PCST Network

Public Communication of Science and Technology



Rosa Vicari  

The quality of science and technology communication has become more challenging due to the fact that access to information has hugely increased in terms of variety and quantity. This is a consequence of different factors, among others the development of public relations by research institutes and the pervasive role of digital media (Bucchi 2013; Trench 2008). A key question is how can we objectively assess science and technology communication? Relatively few studies have been dedicated to the definition of pertinent indicators and (Neresini and Bucchi 2011). This research aims to understand how communication strategies, addressed to the general public, can optimise the impact of research findings in hydrology for resilient cities and how this can be assessed. Indeed urban resilience to extreme weather events relies both on engineering solutions and increased awareness of urban communities as it was highlighted by the FP7 SMARTesT project and the experiences carried out in the framework of TOMACS (Tokyo Metropolitan Area Convective Studies for Resilient Cities) and CASA (Engineering Research Center for Collaborative Adaptative Sensing of the Atmosphere, supported by the U.S. National Science Foundation). A particular focus will be placed on the following questions: what are the advantages and disadvantages of online participatory communication experiences; what insights can be provided by automated by analysis of web communications and by surveys. Case studies correspond to those of several research projects under the umbrella of the Chair "Hydrology for resilient cities": for example the Interreg NWE IVB RAINGAIN project, the KIC Climate Blue Green Dream project and worldwide collaborations such as TOMACS.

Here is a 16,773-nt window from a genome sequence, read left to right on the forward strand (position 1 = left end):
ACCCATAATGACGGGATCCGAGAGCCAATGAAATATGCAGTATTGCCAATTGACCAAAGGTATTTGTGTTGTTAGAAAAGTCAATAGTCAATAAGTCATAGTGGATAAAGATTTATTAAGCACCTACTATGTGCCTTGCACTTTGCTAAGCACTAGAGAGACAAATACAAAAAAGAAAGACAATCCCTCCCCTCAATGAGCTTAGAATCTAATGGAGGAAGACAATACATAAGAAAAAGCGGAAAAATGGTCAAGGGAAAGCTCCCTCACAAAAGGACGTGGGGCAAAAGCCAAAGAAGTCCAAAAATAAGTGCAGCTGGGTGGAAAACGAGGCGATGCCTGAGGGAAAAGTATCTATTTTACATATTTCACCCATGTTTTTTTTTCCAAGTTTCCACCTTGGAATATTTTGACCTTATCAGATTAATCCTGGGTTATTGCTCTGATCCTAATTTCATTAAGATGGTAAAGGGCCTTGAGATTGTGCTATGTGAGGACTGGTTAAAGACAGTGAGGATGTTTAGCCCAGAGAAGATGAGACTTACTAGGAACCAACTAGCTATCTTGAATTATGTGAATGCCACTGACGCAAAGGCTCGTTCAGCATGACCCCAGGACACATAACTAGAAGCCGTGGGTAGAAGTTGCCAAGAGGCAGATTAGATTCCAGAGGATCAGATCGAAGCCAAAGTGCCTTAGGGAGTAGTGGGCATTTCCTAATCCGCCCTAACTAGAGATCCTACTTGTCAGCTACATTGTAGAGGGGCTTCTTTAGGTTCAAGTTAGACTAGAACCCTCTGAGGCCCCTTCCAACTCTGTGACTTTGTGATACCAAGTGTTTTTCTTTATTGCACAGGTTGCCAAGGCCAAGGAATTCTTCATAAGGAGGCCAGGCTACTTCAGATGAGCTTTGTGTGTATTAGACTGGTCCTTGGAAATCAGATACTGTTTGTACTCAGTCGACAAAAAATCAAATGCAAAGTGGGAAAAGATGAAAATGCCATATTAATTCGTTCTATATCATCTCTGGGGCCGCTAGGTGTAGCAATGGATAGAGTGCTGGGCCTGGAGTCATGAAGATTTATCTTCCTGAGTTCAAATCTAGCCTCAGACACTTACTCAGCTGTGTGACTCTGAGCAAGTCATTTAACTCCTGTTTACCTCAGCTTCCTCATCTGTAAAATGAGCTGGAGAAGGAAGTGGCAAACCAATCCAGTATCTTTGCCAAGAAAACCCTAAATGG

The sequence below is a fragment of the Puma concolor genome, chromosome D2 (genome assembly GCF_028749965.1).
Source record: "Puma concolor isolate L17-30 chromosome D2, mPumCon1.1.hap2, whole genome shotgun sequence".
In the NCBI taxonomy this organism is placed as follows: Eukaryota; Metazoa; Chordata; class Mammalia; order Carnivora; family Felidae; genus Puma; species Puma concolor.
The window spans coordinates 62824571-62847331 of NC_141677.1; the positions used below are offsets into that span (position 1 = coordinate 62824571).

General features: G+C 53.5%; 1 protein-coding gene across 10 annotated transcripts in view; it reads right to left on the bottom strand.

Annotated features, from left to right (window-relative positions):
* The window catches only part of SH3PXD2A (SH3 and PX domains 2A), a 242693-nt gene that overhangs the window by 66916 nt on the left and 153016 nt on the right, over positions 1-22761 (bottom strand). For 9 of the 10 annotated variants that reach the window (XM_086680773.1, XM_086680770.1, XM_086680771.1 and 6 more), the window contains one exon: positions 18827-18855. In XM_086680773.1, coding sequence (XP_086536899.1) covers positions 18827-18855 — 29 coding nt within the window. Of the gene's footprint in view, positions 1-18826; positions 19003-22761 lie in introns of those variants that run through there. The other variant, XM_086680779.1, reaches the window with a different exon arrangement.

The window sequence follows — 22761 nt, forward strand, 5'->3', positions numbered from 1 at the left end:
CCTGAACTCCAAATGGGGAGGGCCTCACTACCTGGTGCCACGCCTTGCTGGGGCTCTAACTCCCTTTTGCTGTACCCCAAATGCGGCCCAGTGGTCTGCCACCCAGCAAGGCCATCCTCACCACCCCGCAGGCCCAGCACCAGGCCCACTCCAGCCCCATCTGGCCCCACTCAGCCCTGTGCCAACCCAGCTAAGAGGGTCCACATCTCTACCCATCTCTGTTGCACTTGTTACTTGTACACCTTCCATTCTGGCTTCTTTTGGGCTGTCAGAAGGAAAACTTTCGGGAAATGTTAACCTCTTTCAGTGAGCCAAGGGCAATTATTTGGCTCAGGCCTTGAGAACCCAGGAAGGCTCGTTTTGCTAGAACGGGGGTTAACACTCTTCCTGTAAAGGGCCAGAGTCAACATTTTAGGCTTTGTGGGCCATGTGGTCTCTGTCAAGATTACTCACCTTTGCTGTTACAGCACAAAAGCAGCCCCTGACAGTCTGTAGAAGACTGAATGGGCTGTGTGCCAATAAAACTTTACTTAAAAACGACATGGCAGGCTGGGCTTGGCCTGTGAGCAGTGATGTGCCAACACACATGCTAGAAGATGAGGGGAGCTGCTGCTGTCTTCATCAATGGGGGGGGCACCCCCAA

A copy of the full paper has not yet been submitted.